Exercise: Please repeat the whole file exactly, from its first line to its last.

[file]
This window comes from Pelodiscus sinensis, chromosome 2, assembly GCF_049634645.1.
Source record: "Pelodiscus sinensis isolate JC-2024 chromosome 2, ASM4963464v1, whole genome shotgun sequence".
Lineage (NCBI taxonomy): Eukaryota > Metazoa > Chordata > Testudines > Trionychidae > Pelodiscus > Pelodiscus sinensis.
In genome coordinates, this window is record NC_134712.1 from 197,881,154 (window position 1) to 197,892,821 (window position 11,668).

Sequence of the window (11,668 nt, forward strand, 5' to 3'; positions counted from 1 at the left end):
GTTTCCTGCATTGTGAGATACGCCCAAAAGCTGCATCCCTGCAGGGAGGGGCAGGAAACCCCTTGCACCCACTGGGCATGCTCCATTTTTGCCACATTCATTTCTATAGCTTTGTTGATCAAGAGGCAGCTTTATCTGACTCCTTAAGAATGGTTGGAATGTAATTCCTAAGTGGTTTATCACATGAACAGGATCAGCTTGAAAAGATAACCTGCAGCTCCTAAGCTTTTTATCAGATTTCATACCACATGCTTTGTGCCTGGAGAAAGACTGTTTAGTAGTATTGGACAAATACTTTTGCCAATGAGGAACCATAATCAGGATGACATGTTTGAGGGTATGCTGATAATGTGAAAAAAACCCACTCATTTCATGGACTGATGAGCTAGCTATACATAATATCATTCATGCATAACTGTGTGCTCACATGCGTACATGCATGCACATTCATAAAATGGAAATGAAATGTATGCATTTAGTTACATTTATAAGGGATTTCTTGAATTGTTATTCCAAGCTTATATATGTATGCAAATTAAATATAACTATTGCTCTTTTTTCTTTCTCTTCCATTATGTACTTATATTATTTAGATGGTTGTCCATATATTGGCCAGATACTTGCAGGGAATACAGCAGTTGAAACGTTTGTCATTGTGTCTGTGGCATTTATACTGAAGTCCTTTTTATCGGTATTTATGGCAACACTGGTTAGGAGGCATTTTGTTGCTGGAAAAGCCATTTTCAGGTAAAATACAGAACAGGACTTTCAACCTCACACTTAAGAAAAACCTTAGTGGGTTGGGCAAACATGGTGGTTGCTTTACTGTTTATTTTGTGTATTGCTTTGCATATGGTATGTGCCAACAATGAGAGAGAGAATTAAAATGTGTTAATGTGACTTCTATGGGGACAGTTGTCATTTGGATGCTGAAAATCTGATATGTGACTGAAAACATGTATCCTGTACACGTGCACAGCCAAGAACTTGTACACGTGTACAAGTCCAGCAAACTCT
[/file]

This window comes from Pelodiscus sinensis, chromosome 2, assembly GCF_049634645.1.
Source record: "Pelodiscus sinensis isolate JC-2024 chromosome 2, ASM4963464v1, whole genome shotgun sequence".
Lineage (NCBI taxonomy): Eukaryota > Metazoa > Chordata > Testudines > Trionychidae > Pelodiscus > Pelodiscus sinensis.
In genome coordinates, this window is record NC_134712.1 from 197,881,154 (window position 1) to 197,892,821 (window position 11,668).

Sequence of the window (11,668 nt, forward strand, 5' to 3'; positions counted from 1 at the left end):
GTTTCCTGCATTGTGAGATACGCCCAAAAGCTGCATCCCTGCAGGGAGGGGCAGGAAACCCCTTGCACCCACTGGGCATGCTCCATTTTTGCCACATTCATTTCTATAGCTTTGTTGATCAAGAGGCAGCTTTATCTGACTCCTTAAGAATGGTTGGAATGTAATTCCTAAGTGGTTTATCACATGAACAGGATCAGCTTGAAAAGATAACCTGCAGCTCCTAAGCTTTTTATCAGATTTCATACCACATGCTTTGTGCCTGGAGAAAGACTGTTTAGTAGTATTGGACAAATACTTTTGCCAATGAGGAACCATAATCAGGATGACATGTTTGAGGGTATGCTGATAATGTGAAAAAAACCCACTCATTTCATGGACTGATGAGCTAGCTATACATAATATCATTCATGCATAACTGTGTGCTCACATGCGTACATGCATGCACATTCATAAAATGGAAATGAAATGTATGCATTTAGTTACATTTATAAGGGATTTCTTGAATTGTTATTCCAAGCTTATATATGTATGCAAATTAAATATAACTATTGCTCTTTTTTCTTTCTCTTCCATTATGTACTTATATTATTTAGATGGTTGTCCATATATTGGCCAGATACTTGCAGGGAATACAGCAGTTGAAACGTTTGTCATTGTGTCTGTGGCATTTATACTGAAGTCCTTTTTATCGGTATTTATGGCAACACTGGTTAGGAGGCATTTTGTTGCTGGAAAAGCCATTTTCAGGTAAAATACAGAACAGGACTTTCAACCTCACACTTAAGAAAAACCTTAGTGGGTTGGGCAAACATGGTGGTTGCTTTACTGTTTATTTTGTGTATTGCTTTGCATATGGTATGTGCCAACAATGAGAGAGAGAATTAAAATGTGTTAATGTGACTTCTATGGGGACAGTTGTCATTTGGATGCTGAAAATCTGATATGTGACTGAAAACATGTATCCTGTACACGTGCACAGCCAAGAACTTGTACACGTGTACAAGTCCAGCAAACTCT